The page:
Liberal construction of this rule has been allowed by this Court in the following cases: (1) where a rigid application will result in a manifest failure or miscarriage of justice, 32 especially if a party successfully shows that the alleged defect in the questioned final and executory judgment is not apparent on its face or from the recitals contained therein; 33 (2) where the interest of substantial justice will be served; 34 (3) where the resolution of the motion is addressed solely to the sound and judicious discretion of the court; 35 and (4) where the injustice to the adverse party is not commensurate with the degree of his thoughtlessness in not complying with the procedure prescribed. 36 Petitioner has failed to demonstrate that the case at bar falls under any of these exceptions.
Finally, petitioner claims that she will be deprived of property without due process, as private respondent has accumulated P348,800 in unpaid rentals and accrued interests.
We disagree. Petitioner can obtain proper payment of rentals through a motion for execution in the case below. The MTC may have dismissed her ejectment case, but it did not exculpate private respondent from its liabilities. Petitioner is, therefore, not being deprived of her property without due process.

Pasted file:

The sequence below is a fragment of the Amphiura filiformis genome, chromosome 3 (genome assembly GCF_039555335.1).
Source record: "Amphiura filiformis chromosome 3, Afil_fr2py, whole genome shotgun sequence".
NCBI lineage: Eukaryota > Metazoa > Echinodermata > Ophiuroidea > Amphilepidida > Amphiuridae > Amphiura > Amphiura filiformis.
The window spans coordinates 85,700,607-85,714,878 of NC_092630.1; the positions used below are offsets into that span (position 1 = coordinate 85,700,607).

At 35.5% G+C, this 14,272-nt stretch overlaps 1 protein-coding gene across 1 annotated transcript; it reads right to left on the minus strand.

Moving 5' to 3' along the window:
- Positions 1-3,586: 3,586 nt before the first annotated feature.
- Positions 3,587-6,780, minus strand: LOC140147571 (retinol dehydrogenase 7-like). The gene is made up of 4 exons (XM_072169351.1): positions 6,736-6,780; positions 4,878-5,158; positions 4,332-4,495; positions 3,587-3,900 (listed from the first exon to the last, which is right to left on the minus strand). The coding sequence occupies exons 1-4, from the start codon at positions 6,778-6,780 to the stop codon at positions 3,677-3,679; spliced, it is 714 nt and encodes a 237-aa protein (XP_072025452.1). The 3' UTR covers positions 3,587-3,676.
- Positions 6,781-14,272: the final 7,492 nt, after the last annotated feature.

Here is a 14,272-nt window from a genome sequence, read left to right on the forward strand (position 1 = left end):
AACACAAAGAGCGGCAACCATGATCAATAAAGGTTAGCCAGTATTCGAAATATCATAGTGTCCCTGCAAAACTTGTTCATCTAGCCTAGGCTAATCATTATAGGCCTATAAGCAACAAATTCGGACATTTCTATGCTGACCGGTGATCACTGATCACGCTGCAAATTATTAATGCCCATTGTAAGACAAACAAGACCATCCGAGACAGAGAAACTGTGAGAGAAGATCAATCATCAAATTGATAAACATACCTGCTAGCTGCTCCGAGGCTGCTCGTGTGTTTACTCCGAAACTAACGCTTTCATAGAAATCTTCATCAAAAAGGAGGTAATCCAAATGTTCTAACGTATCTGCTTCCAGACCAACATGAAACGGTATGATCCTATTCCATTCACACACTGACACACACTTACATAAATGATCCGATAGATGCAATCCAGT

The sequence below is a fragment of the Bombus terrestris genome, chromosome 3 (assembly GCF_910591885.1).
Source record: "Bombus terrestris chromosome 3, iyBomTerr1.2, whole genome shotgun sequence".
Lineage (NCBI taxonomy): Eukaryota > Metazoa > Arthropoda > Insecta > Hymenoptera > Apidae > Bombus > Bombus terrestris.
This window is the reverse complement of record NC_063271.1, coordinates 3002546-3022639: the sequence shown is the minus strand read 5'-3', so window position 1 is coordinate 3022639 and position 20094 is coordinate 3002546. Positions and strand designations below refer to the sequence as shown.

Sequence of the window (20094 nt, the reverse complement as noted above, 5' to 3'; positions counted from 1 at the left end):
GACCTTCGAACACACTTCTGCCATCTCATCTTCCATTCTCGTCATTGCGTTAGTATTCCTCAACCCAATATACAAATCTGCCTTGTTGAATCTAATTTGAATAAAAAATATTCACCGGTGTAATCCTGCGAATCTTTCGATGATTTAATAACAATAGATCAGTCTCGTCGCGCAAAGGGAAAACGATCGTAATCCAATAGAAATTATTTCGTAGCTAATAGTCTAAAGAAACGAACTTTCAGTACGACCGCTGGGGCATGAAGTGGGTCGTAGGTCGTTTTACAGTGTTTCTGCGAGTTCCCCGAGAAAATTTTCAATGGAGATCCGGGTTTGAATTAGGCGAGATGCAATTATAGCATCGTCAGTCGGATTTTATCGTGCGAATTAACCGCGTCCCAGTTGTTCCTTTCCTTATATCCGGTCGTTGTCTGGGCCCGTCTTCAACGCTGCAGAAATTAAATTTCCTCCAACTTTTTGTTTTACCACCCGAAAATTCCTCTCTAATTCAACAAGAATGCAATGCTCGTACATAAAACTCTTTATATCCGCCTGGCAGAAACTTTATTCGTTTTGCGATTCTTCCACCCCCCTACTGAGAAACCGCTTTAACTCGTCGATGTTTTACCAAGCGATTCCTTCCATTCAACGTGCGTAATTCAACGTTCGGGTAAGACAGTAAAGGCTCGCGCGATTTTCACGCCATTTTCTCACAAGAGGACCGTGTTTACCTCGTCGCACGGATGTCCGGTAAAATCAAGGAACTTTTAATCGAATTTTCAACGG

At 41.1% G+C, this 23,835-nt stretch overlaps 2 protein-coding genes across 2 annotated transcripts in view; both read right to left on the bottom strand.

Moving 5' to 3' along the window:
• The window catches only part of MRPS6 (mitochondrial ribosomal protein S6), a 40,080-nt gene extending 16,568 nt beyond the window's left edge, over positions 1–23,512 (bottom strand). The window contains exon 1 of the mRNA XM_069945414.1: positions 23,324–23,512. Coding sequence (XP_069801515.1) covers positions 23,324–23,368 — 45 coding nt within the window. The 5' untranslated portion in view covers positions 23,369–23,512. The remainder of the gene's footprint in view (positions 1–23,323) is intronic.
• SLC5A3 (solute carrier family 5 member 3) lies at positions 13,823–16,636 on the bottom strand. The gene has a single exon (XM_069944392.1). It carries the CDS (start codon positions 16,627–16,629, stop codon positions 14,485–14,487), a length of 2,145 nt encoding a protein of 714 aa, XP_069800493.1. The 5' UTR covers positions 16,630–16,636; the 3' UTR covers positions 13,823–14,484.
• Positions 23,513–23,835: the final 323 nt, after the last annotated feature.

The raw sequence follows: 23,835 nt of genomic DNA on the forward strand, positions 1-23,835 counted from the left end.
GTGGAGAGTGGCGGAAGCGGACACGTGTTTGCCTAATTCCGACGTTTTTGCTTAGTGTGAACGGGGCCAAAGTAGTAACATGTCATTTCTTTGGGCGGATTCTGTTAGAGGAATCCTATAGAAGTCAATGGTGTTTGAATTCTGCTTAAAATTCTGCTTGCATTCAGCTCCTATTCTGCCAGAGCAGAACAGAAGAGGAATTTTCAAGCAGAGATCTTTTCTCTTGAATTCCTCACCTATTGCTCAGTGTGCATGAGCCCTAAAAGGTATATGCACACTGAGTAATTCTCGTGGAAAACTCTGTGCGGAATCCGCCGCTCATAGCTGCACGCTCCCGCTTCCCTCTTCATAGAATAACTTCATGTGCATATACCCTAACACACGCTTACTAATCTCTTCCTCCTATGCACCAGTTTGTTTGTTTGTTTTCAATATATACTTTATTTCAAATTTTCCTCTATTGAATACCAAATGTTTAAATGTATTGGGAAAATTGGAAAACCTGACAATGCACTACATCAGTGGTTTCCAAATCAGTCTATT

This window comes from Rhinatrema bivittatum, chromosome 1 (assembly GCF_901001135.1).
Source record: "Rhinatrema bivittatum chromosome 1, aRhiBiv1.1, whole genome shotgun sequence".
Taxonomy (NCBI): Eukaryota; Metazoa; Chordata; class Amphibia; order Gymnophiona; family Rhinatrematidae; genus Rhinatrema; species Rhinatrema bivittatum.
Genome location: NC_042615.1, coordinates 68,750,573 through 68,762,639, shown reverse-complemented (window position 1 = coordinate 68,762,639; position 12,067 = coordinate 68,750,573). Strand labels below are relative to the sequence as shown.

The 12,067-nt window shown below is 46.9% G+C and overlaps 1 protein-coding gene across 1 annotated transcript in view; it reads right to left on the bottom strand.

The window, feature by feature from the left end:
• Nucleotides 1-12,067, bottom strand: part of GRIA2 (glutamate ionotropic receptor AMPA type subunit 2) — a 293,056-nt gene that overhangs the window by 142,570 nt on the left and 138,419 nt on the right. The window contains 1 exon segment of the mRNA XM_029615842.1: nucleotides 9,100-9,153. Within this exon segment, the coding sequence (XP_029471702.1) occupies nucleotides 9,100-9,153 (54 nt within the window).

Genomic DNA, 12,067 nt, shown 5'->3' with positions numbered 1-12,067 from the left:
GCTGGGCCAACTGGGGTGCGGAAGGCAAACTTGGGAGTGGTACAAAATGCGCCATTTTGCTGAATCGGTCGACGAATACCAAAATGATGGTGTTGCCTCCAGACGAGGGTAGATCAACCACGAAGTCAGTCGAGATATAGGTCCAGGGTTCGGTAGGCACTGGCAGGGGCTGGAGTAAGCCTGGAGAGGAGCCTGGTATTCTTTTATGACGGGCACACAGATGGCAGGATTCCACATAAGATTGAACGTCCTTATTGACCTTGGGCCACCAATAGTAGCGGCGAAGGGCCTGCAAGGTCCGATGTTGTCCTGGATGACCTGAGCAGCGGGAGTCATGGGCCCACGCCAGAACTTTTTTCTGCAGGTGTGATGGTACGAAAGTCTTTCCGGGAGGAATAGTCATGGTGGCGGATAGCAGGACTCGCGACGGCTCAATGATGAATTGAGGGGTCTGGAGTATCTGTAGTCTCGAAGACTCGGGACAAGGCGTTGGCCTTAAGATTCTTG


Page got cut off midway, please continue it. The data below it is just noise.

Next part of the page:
Indeed, there is no miscarriage of justice to speak of. Having failed to observe very elementary rules of procedure which are mandatory, petitioner caused her own predicament. To exculpate her from the compulsory coverage of such rules is to undermine the stability of the judicial process, as the bench and bar will be confounded by such irritating uncertainties as when to obey and when to ignore the Rules. We have to draw the line somewhere. 37
WHEREFORE, the petition is hereby DENIED and the assailed Decision is AFFIRMED. Costs against the petitioner.